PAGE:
An NBC News investigation reports that QAnon, a conspiracy theory “about Trump’s top-secret war with a cabal of criminals run by politicians like Hillary Clinton and the Hollywood elite,” was picked up and developed by a small number of 4chan and 8chan users that have been using the anonymized identity of “Q,” which is at the center of the conspiracy, for financial gain.
Qanon was just another unremarkable part of the “anon” genre until November 2017, when two moderators of the 4chan board where Q posted predictions, who went by the usernames Pamphlet Anon and BaruchtheScribe, reached out to Tracy Diaz, according to Diaz’s blogs and YouTube videos. BaruchtheScribe, in reality a self-identified web programmer from South Africa named Paul Furber, confirmed that account to NBC News.
Diaz’s YouTube channel now boasts more than 90,000 subscribers and her videos have been watched over 8 million times. More than 97,000 people follow her on Twitter. Diaz, who emerged from bankruptcy in 2009, says in her YouTube videos that she now relies on donations from patrons funding her YouTube “research” as her sole source of income.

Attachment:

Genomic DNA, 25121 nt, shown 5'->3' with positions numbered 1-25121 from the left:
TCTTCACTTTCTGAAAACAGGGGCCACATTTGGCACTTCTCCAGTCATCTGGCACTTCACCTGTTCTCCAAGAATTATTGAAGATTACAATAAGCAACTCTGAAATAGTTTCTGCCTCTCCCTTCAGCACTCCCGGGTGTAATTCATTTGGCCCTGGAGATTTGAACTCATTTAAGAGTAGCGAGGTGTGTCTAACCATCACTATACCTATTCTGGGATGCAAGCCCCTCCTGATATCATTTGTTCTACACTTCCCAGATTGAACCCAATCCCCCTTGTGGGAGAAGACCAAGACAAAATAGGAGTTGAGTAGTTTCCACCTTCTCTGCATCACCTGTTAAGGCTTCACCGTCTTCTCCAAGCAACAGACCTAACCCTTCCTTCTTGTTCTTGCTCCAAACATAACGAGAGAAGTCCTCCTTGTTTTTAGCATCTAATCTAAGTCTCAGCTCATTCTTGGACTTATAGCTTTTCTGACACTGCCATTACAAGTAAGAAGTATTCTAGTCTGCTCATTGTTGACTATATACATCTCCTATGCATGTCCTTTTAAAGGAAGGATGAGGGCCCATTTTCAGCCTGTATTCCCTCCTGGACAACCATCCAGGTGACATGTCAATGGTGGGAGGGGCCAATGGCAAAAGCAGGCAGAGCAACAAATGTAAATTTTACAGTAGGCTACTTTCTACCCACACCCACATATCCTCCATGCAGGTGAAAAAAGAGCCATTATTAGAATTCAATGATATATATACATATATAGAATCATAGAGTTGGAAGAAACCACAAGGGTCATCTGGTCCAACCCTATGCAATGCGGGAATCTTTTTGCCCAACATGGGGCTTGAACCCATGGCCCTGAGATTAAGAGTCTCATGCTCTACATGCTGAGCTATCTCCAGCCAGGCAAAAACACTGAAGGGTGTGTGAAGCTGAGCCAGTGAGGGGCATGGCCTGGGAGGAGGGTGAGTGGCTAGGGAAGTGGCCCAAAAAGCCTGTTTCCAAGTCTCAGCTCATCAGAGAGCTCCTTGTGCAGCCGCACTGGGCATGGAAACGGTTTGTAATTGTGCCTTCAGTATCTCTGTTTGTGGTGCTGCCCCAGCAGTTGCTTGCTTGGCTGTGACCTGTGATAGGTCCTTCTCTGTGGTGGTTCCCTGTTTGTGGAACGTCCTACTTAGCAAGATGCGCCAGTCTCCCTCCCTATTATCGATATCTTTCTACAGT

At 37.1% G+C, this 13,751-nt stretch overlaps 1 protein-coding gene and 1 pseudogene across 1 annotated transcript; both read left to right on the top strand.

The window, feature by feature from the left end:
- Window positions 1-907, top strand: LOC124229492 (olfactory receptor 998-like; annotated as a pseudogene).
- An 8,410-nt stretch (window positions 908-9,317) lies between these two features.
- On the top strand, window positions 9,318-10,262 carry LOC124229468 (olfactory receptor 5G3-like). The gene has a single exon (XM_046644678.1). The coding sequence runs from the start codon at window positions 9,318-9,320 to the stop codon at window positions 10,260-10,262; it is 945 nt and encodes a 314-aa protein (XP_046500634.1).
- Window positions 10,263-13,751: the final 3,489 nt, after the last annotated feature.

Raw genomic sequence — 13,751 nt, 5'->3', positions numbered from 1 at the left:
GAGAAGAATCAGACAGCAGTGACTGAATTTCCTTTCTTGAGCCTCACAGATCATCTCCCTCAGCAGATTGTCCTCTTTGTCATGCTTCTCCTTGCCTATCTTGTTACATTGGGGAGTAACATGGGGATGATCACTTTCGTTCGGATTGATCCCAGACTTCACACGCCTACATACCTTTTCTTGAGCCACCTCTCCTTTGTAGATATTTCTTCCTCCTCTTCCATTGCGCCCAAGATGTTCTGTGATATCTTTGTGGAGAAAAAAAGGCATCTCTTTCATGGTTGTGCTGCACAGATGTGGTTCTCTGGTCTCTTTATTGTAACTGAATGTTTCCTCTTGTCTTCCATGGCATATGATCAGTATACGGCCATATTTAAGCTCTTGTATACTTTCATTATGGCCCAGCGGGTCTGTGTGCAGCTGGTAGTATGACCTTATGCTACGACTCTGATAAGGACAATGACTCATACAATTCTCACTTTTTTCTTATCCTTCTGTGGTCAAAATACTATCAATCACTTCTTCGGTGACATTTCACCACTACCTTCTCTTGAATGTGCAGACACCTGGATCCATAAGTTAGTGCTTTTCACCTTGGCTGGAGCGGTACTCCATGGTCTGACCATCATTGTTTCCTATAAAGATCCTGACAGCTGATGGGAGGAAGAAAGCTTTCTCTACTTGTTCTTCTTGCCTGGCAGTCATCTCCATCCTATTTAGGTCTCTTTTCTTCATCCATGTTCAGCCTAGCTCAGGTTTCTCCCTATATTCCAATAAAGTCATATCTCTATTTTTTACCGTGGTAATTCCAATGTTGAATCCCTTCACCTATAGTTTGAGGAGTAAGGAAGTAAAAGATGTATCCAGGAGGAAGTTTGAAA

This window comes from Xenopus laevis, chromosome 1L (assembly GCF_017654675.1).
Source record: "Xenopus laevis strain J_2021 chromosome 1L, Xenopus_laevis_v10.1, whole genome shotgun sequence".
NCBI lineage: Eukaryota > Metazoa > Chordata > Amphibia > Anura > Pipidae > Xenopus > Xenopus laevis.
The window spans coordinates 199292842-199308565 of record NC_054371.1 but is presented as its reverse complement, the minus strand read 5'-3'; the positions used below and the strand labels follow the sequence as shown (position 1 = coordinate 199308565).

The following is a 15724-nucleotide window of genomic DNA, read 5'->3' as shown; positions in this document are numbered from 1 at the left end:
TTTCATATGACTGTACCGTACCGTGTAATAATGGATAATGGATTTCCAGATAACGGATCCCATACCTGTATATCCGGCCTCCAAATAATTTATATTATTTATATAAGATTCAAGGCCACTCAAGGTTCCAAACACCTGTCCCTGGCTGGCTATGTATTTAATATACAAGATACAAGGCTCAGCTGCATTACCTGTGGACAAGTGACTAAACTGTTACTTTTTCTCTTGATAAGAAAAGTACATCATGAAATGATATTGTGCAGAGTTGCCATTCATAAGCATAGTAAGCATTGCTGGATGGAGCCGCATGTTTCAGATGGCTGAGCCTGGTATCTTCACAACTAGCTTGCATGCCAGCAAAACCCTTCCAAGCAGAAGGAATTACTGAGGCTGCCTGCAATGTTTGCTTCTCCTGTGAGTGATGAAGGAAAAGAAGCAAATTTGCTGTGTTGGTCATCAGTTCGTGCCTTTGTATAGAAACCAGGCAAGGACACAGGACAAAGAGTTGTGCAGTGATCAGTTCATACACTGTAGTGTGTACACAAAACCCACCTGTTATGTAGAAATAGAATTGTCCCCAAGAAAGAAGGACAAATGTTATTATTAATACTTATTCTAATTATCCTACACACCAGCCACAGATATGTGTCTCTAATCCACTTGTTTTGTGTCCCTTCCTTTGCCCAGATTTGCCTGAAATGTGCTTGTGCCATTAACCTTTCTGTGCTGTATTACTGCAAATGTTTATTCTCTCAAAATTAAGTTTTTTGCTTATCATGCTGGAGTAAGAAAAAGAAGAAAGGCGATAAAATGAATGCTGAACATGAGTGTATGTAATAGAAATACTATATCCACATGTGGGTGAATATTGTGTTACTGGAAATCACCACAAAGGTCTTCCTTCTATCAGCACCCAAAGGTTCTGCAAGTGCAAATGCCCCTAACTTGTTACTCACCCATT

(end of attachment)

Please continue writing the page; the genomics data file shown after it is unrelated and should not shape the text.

Pamphlet Anon, whose real name is Coleman Rogers, had developed grander plans. (NBC was able to determine Rogers’ identity through property records that link the address where his business is registered to his parent’s home and to photos from his personal social media account. Those photos show him to be the same person who appears on YouTube as Pamphlet Anon.)
Rogers, 31, and his wife, Christina Urso, 29, had launched the Patriots’ Soapbox, a round-the-clock livestreamed YouTube channel for Qanon study and discussion. The channel is, in effect, a broadcast of a Discord chatroom with constant audio commentary from a rotating cast of volunteers and moderators with sporadic appearances by Rogers and Urso. In April, Urso registered Patriots’ Soapbox LLC in Virginia.
Rogers and Urso use their channel to call for donations that are accepted through PayPal, cryptocurrencies or mail.